The leader of Australia’s premier ancient-DNA lab, Alan Cooper, has been suspended following a probe into the ‘culture’ of the centre and amid allegations of bullying from his co-workers. Cooper is renowned for using ancient DNA to reconstruct how humans populated the planet.
On Monday, the University of Adelaide notified students and staff at its prestigious Australian Centre for Ancient DNA (ACAD) that Cooper has been suspended pending “the outcome of further processes”.
Cooper’s suspension comes after the university engaged an external firm to conduct a “culture check” of ACAD in July. “Following on from the information provided, the University has decided to take further action,” a spokesperson from the university told Nature.
Although the university did not name Cooper as a focus of the probe, and did not say what prompted the probe, allegations that he had bullied students had surfaced on social media and blogs a month earlier.
Several people who have worked for Cooper — some of whom gave evidence to the investigation and include current members of his research group — have told Nature that he bullied them; several more say that they observed him bullying members of his team.
Cooper has declined to comment on his suspension and on the bullying accusations at the current time.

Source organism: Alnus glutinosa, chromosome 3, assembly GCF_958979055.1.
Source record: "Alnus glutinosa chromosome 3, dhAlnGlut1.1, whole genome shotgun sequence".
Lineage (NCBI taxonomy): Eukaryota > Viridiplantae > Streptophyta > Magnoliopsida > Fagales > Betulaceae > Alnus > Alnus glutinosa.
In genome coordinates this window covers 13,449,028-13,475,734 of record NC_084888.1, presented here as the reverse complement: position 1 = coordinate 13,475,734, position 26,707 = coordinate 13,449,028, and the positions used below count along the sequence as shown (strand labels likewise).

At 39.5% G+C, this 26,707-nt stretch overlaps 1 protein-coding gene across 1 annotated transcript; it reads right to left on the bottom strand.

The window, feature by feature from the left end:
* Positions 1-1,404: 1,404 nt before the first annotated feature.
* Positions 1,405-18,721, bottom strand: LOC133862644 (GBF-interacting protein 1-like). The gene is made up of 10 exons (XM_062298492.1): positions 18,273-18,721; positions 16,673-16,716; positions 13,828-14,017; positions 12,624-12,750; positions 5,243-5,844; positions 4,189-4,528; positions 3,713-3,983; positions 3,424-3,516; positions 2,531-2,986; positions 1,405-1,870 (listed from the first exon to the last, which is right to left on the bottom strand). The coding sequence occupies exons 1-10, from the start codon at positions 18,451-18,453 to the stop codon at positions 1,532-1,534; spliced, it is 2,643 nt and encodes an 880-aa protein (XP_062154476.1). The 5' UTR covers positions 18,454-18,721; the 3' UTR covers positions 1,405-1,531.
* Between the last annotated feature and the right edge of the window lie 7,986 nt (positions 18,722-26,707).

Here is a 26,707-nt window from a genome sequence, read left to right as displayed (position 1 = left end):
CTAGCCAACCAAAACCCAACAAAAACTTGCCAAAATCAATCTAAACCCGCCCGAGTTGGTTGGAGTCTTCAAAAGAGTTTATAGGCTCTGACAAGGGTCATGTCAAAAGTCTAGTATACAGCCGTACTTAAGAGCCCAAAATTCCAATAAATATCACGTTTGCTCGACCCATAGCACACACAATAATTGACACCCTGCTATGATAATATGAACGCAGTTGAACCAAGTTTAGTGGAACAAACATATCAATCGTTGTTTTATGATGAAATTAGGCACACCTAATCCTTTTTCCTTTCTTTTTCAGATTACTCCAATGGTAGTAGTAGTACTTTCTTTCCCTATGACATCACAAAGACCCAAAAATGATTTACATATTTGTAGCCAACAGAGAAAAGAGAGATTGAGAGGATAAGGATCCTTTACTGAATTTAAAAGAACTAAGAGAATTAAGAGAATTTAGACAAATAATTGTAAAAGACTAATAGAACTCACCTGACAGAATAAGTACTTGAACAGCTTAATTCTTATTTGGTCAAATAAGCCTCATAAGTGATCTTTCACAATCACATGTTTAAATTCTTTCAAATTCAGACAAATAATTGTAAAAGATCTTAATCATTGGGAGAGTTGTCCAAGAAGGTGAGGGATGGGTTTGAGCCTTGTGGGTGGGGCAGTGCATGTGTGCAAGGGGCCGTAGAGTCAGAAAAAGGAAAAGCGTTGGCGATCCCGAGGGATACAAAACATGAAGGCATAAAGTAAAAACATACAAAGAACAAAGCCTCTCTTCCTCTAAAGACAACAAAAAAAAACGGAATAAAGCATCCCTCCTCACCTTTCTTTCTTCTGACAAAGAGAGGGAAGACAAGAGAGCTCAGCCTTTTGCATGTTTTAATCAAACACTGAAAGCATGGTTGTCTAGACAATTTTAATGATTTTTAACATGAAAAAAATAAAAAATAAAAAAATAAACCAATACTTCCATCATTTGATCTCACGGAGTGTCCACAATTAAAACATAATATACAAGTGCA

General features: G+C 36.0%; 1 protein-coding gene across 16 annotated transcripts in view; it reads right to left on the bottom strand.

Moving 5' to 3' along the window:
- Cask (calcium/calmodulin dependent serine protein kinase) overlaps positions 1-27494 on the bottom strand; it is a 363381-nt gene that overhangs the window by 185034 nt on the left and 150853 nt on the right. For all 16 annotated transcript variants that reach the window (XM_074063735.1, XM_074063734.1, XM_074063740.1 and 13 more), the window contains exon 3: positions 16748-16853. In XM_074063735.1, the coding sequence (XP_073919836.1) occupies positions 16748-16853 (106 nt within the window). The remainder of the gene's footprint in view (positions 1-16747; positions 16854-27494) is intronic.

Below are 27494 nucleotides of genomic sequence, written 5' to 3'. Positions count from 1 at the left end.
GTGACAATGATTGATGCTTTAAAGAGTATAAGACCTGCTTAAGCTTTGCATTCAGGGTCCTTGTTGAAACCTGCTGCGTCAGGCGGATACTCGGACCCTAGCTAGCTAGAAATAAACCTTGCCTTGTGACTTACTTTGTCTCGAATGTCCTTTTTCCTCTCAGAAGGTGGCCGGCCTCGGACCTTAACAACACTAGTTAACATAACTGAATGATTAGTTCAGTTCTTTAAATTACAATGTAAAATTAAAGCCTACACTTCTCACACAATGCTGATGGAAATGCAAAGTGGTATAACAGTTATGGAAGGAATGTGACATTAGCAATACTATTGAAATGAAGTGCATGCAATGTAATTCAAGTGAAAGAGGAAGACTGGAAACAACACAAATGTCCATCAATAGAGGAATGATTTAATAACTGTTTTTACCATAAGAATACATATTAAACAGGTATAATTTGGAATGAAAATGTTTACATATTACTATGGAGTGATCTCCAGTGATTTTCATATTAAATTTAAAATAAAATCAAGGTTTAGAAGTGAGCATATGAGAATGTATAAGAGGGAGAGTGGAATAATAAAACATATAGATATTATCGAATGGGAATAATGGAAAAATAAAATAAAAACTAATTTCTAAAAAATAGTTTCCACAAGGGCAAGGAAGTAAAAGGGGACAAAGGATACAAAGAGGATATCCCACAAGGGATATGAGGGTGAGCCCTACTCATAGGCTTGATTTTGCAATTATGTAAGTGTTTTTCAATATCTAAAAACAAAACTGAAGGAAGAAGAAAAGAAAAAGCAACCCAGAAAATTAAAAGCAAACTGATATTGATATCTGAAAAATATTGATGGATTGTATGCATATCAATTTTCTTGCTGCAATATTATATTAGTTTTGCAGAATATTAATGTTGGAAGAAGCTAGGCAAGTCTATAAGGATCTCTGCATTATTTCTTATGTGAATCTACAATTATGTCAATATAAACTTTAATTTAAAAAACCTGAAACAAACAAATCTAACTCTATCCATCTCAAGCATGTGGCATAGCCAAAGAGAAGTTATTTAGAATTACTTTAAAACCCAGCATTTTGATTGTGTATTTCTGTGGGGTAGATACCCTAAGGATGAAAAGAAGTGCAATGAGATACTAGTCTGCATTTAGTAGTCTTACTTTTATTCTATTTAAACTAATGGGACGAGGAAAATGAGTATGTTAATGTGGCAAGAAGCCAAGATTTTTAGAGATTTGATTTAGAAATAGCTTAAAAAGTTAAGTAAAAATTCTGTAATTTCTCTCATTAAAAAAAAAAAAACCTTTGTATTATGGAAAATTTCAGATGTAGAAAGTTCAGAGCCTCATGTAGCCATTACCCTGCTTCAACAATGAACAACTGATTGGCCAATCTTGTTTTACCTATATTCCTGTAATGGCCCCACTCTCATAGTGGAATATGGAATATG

Nic Rawlence, a former student of Cooper's at ACAD, made a submission to the probe about being bullied by Cooper. Rawlence, now the director of the Otago Palaeogenetics Laboratory at the University of Otago in Dunedin, New Zealand, was one of the few who spoke to Nature and agreed to be named. He sees Cooper’s suspension as evidence that the university is taking the allegations and the evidence from the probe seriously. “I still think permanent change for the better is needed,” he says.
Cooper started up ACAD in 2005, after coming to prominence for pioneering ancient-DNA extraction techniques and championing authentication processes in a field in which contamination of ancient samples with modern DNA was rife.
The spokesperson from the University of Adelaide confirmed that Cooper had been suspended but said the university would not be commenting further.
Nature 572, 424-425 (2019)